Hemant finishes the post with:

I can’t just sit back if I think they’re being irrational. I might not have arguments with every religious person I meet just because the person prays to a god, but if the topic comes up, I’m not about to let it slide.

And I have a lot of respect for anyone else who does the same. 
which actually got me really fired up about logging again, especially since I've had so much trouble getting back into writing regularly since I moved back to Long Island.

And after thinking about my experience with the Jehovah's Witness woman, I realized that its not even enough to just express your opinions, you need to do it openly and honestly.  That's why I don't blog under a pseudonym (although I understand that's not an option for some; I'm lucky enough to have fairly liberal-minded family and friends, and don't feel much personal persecution for my beliefs.  Many others wouldn't be as lucky as I am).

Being willing to openly express my beliefs and opinion gives my message a power that the JW woman's message did not.  It means I have to be open to the possibility that others will publicly disagree with me.  That's not always easy, but it's necessary if you really value the truth.  Lucky for JW's, the truth doesn't seem to be too much of a concern, and so they will continue to be ignorant cowards.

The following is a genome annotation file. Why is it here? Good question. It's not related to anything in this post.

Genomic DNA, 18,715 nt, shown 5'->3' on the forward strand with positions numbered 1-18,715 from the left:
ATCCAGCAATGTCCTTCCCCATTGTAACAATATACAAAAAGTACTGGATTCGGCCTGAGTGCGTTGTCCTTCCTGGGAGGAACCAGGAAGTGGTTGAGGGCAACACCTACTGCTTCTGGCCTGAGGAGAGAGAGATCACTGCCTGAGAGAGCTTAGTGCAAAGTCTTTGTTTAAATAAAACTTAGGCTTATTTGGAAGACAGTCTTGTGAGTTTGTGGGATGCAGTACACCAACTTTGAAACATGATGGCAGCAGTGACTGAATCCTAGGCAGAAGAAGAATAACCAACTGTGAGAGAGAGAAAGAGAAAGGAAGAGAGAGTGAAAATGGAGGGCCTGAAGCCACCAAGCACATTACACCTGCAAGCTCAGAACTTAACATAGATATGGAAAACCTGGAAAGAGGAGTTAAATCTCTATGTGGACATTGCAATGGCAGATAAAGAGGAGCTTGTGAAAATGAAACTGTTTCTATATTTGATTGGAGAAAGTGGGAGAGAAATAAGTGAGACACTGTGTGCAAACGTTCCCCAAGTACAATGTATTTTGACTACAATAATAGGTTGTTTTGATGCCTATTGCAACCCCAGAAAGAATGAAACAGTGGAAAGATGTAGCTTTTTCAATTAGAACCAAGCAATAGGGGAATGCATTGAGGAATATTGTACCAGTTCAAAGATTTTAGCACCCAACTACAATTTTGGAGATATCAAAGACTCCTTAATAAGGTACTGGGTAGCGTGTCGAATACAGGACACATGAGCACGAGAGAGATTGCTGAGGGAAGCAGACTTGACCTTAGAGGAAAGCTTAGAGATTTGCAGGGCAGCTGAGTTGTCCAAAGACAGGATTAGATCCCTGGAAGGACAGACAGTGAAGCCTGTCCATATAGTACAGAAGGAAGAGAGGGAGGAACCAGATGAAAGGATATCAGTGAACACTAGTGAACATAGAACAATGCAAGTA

And so like Hemant, I want to say that I respect anyone willing to openly express their opinions honestly, and allow others to express theirs.

Friday, September 3, 2010

The Eureka Live Debate with Richard Dawkins

Richard Dawkins and Ruth Gledhill recently debated on whether science makes the role of God redundant.  You can get the transcript here.  

It's a good discussion in that Dawkins shows, once again, how ridiculous some of the theist's claims are when they try and merge belief in God with our own scientific understanding of the universe.  Unfortunately, it is in a god-awful chat format, and each participant is trying to respond to questions asked by both the moderator and their opponent from three or four chat topics ago.  That would be bad enough, but there are also comments and questions posed by others, turning the whole thing into a giant cluster-fuck of rapid fire questions for both sides, making it look like both of them can't handle the debate.